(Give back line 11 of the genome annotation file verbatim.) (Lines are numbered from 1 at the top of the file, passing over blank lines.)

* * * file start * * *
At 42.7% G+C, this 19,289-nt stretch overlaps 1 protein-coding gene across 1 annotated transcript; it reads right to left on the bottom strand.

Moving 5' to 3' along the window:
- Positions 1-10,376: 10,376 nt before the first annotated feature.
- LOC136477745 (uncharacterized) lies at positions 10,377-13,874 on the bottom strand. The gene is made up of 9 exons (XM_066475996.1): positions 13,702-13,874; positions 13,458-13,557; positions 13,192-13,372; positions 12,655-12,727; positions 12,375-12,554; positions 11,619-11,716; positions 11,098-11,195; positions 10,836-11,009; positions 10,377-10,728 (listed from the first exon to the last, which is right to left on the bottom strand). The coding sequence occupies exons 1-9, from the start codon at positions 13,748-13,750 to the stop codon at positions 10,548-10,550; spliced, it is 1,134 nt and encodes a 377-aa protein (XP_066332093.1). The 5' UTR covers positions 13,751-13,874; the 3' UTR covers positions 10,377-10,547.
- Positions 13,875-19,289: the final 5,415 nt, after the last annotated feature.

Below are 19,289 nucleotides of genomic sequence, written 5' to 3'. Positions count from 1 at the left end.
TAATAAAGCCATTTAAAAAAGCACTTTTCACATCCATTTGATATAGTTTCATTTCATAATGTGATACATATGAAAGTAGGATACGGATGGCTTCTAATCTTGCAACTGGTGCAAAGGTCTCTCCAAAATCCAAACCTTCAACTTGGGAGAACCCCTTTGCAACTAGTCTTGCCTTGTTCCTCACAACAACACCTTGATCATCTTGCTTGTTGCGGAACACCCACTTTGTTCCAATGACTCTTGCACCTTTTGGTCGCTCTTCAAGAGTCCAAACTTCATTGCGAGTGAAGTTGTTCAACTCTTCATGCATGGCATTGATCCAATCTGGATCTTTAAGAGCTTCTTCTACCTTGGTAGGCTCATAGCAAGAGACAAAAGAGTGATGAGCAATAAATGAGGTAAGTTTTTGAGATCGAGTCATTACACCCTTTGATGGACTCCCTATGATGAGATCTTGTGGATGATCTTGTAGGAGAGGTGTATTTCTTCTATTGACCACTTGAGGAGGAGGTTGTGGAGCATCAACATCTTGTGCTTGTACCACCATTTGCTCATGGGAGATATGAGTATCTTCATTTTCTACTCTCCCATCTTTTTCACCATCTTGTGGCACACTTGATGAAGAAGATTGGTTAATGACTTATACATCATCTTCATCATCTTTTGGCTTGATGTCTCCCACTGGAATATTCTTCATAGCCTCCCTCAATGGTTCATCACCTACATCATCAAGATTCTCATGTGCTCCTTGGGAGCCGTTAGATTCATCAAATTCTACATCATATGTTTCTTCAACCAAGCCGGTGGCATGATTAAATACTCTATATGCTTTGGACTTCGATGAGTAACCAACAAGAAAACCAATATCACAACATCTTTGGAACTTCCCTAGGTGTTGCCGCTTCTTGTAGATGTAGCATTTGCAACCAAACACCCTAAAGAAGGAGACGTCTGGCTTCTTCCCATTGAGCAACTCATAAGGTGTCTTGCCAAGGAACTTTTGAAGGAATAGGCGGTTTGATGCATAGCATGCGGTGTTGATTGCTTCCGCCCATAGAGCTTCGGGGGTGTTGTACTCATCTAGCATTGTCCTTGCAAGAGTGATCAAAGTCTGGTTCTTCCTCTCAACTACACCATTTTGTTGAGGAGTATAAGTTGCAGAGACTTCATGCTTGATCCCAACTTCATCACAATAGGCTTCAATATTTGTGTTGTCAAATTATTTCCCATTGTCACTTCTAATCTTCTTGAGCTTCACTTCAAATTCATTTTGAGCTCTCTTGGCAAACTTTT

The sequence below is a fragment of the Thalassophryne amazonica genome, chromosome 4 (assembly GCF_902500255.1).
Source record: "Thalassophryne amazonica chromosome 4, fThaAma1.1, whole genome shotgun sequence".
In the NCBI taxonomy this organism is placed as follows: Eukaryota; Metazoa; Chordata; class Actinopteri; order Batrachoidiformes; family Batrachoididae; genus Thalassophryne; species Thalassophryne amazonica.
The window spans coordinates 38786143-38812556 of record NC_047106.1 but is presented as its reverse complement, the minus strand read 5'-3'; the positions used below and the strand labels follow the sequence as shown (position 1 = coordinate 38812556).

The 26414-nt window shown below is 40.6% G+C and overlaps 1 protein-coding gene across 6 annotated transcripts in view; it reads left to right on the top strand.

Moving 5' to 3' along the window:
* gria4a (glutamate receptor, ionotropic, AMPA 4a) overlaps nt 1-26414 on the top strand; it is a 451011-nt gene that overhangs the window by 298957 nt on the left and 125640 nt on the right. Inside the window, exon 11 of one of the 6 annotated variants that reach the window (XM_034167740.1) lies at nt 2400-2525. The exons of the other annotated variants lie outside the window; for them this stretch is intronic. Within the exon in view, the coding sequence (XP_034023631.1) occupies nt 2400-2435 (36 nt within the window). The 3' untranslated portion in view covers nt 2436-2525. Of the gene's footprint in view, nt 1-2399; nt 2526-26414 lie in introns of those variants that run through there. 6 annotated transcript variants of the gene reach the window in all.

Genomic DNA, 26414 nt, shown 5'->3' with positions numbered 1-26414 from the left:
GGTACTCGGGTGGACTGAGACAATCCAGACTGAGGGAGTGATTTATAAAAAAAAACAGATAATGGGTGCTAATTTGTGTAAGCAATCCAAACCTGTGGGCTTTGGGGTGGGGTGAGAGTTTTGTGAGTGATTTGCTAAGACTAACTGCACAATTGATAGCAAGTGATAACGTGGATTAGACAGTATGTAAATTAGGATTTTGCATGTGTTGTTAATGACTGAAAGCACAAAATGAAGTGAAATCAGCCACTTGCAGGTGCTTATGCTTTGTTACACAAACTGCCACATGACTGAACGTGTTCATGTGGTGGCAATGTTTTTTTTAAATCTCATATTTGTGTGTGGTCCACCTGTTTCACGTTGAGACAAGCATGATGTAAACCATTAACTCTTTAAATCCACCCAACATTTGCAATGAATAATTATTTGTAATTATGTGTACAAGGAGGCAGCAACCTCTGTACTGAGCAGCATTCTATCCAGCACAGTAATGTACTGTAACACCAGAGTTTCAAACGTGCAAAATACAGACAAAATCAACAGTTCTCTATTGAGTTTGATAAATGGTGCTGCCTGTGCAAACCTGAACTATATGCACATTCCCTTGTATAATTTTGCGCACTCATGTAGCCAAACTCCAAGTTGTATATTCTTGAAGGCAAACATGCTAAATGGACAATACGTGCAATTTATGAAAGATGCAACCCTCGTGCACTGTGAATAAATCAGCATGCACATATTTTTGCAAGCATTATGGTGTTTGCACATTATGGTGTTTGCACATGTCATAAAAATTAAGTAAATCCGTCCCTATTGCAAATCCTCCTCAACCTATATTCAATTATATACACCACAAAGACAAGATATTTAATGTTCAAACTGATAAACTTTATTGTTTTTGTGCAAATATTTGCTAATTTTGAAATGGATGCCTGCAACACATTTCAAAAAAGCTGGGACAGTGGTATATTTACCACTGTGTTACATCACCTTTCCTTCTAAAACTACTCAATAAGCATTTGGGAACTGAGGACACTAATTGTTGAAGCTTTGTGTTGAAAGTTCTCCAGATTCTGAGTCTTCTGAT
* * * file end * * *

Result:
The window spans coordinates 38786143-38812556 of record NC_047106.1 but is presented as its reverse complement, the minus strand read 5'-3'; the positions used below and the strand labels follow the sequence as shown (position 1 = coordinate 38812556).